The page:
The firm took out an equity interest in the building and used the profits to finance four other collaborative development projects. Since then, SHoP has developed a hybrid business model as designers and real estate developers, working on their own projects and offering design services to clients. A large part of its success can also be attributed to its innovative fabrication techniques that help cut costs and speed up construction.

The Porter House by SHoP, New York, N.Y., United States

Design New Tools for Architects

Product development is another big trend among architects. In the last decade, there has been a proliferation of apps and software for the AEC industry designed by interdisciplinary teams that include architects. Sometimes these products emerge organically, as solutions to internal problems of architecture firms.

Steven Burns, FAIA, developed the rudimentary version of cloud-based time and project management software ArchiOffice as a way of solving his own problems as principal of a Chicago-based design firm. He had created a tool that automatically tackles issues such as time tracking, budgeting, project management and billing. Other firms in the area tried the software and loved it. In short, Burns decided to go into software development full time and joined BQE Software as chief-creative officer.

Olympic Stadium by Populous, London, United Kingdom

Master Your Marketing

Another predominant fallacy among architects is the idea that, if they do good design, clients will somehow come to them. This misconception is at the root of marketing failures many architecture firms experience. Even international companies with large marketing departments suffer from a chronic disconnect between their design and marketing teams. Smart branding, use of inbound marketing and selective use of social media are some of the key practices separating successful firms from those that struggle to stay afloat.

Populous seem to have mastered the art of using smart marketing strategies. Their brand, expressed in the tagline “Drawing People Together,” is in line with their specialization in designing sport facilities and convention centers. Even their name is consistent with their philosophy of building for people and communities. Images of their projects tend to accentuate the presence of people and the way they use space. Data acquired through surveys and marketing campaigns informing their designs, creating an ecosystem that draws together different aspects of their work.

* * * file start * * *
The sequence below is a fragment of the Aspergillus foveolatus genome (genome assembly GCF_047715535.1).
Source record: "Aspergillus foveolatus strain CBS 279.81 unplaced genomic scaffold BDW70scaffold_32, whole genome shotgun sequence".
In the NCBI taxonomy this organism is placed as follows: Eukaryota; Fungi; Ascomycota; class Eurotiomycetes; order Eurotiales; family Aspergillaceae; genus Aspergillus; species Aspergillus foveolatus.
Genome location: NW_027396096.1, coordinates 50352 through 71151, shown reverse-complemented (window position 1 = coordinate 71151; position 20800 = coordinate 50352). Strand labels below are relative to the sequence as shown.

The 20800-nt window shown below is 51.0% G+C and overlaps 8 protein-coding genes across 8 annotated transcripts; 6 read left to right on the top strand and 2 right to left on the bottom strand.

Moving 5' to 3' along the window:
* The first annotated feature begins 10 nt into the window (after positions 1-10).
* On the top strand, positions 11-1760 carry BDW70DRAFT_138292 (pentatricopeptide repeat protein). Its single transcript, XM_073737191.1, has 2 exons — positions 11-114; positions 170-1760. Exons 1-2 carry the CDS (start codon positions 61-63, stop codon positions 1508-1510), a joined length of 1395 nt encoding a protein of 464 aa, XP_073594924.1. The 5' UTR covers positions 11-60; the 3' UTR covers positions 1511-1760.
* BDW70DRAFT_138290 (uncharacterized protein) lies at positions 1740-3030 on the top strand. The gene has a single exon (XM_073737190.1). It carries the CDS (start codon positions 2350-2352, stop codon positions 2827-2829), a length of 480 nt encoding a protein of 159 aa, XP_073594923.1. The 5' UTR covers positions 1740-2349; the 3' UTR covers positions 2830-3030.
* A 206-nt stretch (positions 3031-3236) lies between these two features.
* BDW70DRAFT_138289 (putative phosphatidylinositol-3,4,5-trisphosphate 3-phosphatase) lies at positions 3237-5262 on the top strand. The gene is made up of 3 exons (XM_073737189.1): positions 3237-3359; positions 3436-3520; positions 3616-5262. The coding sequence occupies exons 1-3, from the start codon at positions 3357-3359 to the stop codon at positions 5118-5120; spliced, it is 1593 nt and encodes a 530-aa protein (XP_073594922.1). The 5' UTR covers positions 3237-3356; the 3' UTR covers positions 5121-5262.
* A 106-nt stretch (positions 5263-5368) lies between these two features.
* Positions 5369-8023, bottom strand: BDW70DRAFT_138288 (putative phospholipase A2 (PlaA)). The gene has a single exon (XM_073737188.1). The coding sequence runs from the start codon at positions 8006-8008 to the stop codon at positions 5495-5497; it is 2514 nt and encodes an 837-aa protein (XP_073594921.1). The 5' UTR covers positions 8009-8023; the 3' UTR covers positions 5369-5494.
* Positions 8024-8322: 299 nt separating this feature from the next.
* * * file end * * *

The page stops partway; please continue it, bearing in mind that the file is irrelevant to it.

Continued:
China Wood Sculpture Museum, photo by Iwan Baan

The majority of architects either ignore social media platforms or spread themselves too thin by inconsistently using too many. Many fail to use them to foster communities and cultivate a dialogue with their audience. For Iwan Baan, probably the most sought-after architecture photographer today, Instagram is a great tool for creating narrative and sharing behind-the-scenes photos of buildings and places he visits. He documents his journeys and shows a different side of architecture. Bjarke Ingels is also an avid user of Instagram. Similarly to Baan, BIG’s founder also uses the platform to reveal a more playful, informal side of architecture.

Diversify Income Streams

There are many ways architects can practice their crafts outside of the prescribed norm. They can optimize their time and workflow through partial or complete automation and get projects built by assuming the role of the developer and/or contractor. By creating passive income streams, architects can ensure that their young studios survive when business is slow and have the freedom to choose projects they take on. Publishing e-books, organizing webinars and podcasts and blogging can all provide additional revenue streams and act as great marketing tools, as well.

Check out The Archipreneur Concept for more information on business models that best suit your interests and expertise.

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Top image via Illusion